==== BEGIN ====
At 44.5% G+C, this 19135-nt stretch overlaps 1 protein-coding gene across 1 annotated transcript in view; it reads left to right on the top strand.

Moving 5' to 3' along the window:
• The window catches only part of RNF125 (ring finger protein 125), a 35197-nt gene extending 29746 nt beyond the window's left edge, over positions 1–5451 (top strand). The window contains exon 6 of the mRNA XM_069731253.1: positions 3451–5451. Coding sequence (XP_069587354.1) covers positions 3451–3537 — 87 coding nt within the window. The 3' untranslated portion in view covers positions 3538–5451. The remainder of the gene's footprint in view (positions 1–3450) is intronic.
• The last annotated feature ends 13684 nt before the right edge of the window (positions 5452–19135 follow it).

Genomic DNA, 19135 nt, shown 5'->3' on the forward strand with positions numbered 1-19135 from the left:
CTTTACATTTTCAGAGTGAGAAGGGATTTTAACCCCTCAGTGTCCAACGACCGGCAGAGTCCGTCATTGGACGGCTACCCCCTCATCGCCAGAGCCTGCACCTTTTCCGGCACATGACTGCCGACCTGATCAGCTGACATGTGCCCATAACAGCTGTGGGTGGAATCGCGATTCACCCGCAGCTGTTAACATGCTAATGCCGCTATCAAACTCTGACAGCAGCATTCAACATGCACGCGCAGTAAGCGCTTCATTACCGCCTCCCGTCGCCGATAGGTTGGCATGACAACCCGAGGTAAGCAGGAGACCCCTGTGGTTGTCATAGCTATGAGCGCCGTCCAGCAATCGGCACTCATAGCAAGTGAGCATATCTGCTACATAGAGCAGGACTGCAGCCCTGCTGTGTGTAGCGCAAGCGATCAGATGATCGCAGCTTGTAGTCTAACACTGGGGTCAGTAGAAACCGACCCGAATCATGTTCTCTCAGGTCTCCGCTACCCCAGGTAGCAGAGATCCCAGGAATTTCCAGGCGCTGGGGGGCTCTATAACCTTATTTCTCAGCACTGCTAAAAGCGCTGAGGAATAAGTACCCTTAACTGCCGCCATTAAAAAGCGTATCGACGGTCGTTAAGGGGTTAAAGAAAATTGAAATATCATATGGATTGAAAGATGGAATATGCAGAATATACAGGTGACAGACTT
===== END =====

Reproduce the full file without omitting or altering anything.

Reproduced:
At 44.5% G+C, this 19135-nt stretch overlaps 1 protein-coding gene across 1 annotated transcript in view; it reads left to right on the top strand.

Moving 5' to 3' along the window:
• The window catches only part of RNF125 (ring finger protein 125), a 35197-nt gene extending 29746 nt beyond the window's left edge, over positions 1–5451 (top strand). The window contains exon 6 of the mRNA XM_069731253.1: positions 3451–5451. Coding sequence (XP_069587354.1) covers positions 3451–3537 — 87 coding nt within the window. The 3' untranslated portion in view covers positions 3538–5451. The remainder of the gene's footprint in view (positions 1–3450) is intronic.
• The last annotated feature ends 13684 nt before the right edge of the window (positions 5452–19135 follow it).

Genomic DNA, 19135 nt, shown 5'->3' on the forward strand with positions numbered 1-19135 from the left:
CTTTACATTTTCAGAGTGAGAAGGGATTTTAACCCCTCAGTGTCCAACGACCGGCAGAGTCCGTCATTGGACGGCTACCCCCTCATCGCCAGAGCCTGCACCTTTTCCGGCACATGACTGCCGACCTGATCAGCTGACATGTGCCCATAACAGCTGTGGGTGGAATCGCGATTCACCCGCAGCTGTTAACATGCTAATGCCGCTATCAAACTCTGACAGCAGCATTCAACATGCACGCGCAGTAAGCGCTTCATTACCGCCTCCCGTCGCCGATAGGTTGGCATGACAACCCGAGGTAAGCAGGAGACCCCTGTGGTTGTCATAGCTATGAGCGCCGTCCAGCAATCGGCACTCATAGCAAGTGAGCATATCTGCTACATAGAGCAGGACTGCAGCCCTGCTGTGTGTAGCGCAAGCGATCAGATGATCGCAGCTTGTAGTCTAACACTGGGGTCAGTAGAAACCGACCCGAATCATGTTCTCTCAGGTCTCCGCTACCCCAGGTAGCAGAGATCCCAGGAATTTCCAGGCGCTGGGGGGCTCTATAACCTTATTTCTCAGCACTGCTAAAAGCGCTGAGGAATAAGTACCCTTAACTGCCGCCATTAAAAAGCGTATCGACGGTCGTTAAGGGGTTAAAGAAAATTGAAATATCATATGGATTGAAAGATGGAATATGCAGAATATACAGGTGACAGACTT